This past week I was asked to write a review over Crafty Game’s “Mistborn: House War” and their RPG as well. Considering that it take a little more time to fully digest an RPG I decided to go over the board game itself. I personally enjoyed the game and I’m happy to include it on my board game shelf.
“Mistborn: House Wars” is a political game that has players managing “Problems” with their resources in attempt to keep the Final Empire on its feet, or to bring it to its knees. Each phase of play revolves on the various problems plaguing the empire such as starvation, rebellion, and the heroes of Mistborn trying to ruin your life. Players work together as various major noble houses of the Mistborn setting, but there can only be one winner and this is the crux of the game. If it was just resource management alone that would be a challenge, but as you play you will have to negotiate with the other players over victory points and resources spent in order to via for favor with the emperor, or to crush him.
The rules in this game are pretty easy to understand and it even has a quick rule guide to help new players to the game. There is also a player round reference on the back of your noble house card to help players. There are three major phases.
Getting resources– Players gain the resources on their noble house card
Escalating problems– Each problem gets closer to hurting the players and new problems are added to the board
Solving problems– Players must negotiate with each other to handle problems before they explode.
The details in the game are what really pushes players to negotiate. For example, some problems that explode will only affect one player, so in order to get that problem solved that player may have to negotiate a large amount of resources or victory points to take care of themselves. Other times it will be a no brainer and players will work together to fend off certain destruction. The other trick of the game is that there is no way to fall behind. Players can win by earning disgrace (the opposite of the normal victory points) and cause the Final Empire to fall by causing unrest. Unrest being the scale that tracks the Final Empires health. With the anti victory being another victory condition there is no such thing as last place in this game. Clever players can use their seeming failure to win the game by crushing his opponents with subterfuge and cunning.
Mistborn has other game elements such as personalities that allow special actions and mitigation of resources that can be used to spice the game up just a little bit more. Honestly though there’s a lot to like about this game. I love the player interaction in this game and the fact that a lot of the problem cards are more of a question of how do you want to be hurt rather than getting rid of all threats. Players have to make strategic choices about what resources, personalities, and unrest that they want to sacrifice in order to succeed. This means that any honorable victory will be by the skin of your teeth. Playing the game though did have one or two bumps.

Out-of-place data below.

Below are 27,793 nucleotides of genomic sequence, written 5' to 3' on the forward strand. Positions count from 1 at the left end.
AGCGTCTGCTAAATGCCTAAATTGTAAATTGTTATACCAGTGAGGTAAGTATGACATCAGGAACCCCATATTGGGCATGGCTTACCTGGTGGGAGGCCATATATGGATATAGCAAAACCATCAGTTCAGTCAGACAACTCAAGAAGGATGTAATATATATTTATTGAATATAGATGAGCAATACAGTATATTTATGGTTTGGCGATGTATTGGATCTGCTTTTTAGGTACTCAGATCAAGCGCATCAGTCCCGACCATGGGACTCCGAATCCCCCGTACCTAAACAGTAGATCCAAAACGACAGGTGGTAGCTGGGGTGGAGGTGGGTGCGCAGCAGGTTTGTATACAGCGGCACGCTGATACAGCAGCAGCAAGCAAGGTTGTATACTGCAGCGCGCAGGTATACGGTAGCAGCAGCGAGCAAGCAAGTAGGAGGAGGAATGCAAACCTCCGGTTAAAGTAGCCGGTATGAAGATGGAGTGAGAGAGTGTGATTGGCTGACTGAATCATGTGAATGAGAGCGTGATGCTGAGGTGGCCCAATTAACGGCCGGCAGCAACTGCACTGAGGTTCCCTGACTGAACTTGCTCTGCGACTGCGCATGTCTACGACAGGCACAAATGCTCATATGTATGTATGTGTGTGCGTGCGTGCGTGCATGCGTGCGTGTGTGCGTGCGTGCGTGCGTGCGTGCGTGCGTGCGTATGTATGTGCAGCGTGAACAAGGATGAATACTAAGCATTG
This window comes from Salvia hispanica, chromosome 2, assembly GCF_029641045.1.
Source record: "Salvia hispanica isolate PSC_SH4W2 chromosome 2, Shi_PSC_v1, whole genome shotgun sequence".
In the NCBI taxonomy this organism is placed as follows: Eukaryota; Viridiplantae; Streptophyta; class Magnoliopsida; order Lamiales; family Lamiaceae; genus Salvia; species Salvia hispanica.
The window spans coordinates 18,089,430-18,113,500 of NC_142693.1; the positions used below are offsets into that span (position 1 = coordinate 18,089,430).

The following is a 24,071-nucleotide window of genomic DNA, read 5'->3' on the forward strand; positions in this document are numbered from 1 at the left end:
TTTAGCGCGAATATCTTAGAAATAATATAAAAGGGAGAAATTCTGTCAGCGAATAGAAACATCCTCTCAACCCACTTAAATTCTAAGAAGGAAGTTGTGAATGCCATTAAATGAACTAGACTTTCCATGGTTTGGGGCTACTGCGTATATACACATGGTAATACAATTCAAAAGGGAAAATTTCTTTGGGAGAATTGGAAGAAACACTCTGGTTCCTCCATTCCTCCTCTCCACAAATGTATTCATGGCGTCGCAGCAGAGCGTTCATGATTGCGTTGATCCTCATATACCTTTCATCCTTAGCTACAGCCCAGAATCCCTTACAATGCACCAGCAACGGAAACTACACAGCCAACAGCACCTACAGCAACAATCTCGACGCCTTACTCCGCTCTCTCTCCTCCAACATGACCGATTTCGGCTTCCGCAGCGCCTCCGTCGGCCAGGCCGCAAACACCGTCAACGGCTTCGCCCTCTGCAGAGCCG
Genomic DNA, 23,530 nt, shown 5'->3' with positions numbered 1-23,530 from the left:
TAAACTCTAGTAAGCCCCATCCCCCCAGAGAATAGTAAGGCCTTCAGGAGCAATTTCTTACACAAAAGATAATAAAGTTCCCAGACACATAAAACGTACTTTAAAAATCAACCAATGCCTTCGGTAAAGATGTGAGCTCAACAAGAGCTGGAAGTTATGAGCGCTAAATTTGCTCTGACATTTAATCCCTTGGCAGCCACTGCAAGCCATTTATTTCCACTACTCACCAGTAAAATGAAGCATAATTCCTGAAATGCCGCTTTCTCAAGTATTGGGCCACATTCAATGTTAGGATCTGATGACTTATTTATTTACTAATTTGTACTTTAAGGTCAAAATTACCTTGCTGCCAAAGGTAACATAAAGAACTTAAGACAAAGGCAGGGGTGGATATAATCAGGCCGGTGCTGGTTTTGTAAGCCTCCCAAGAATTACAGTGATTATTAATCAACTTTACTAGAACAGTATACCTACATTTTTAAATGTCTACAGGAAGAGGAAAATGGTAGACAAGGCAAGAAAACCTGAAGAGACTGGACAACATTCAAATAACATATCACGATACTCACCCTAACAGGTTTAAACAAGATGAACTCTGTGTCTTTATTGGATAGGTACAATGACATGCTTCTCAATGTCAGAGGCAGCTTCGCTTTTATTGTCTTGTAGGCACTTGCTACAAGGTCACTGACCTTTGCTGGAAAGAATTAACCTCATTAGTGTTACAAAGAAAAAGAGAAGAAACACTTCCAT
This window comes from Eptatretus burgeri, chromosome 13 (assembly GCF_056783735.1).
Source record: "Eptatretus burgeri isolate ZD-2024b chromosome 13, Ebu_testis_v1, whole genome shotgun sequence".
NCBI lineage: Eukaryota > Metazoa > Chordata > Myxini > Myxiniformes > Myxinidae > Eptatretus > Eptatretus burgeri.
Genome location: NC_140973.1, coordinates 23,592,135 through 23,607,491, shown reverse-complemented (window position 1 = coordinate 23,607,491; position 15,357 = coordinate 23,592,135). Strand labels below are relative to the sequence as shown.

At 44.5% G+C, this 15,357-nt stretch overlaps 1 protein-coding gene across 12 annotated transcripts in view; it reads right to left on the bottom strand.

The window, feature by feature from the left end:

People who play Mistborn have to be able to negotiate. This isn’t your dad’s Catan and you’ll be talking more about long terms strategies and playing things close to your chest. The players have to be ready to be sneaky and maybe even a little tricky.
It plays better with more players. In my three player game one player had a card that allowed him to increase unrest relatively easy. Instead of just killing that card I decided to compete for the fail victory and our third player was left a little jaded being ganged up on very easily. With games that have more players you will find that the game balances more, and even if there is only one winner at least you probably will not be ganged up on.
Other then that this game was so much fun. It holds well to the Mistborn lore and the flavor captures that feeling of being the evil house noble looking to outmaneuver your enemies. Everything came together really well with me and it hits all of my bullet points for a good long game.It stores well, has great components (minis, sleek cards, thick cardboard) it has player interaction, offers a great challenge, and is short enough that if it’s game night you will probably end up playing again.
Thanks for reading my article about Mistborn: House Wars. If you liked this article then be sure to check out our other posts with the links below. Be sure to follow us on Twitter, Facebook, and Patreon as well. I’ll hopefully be able to run a game about the Mistborn RPG soon so be on the lookout for that, and as always,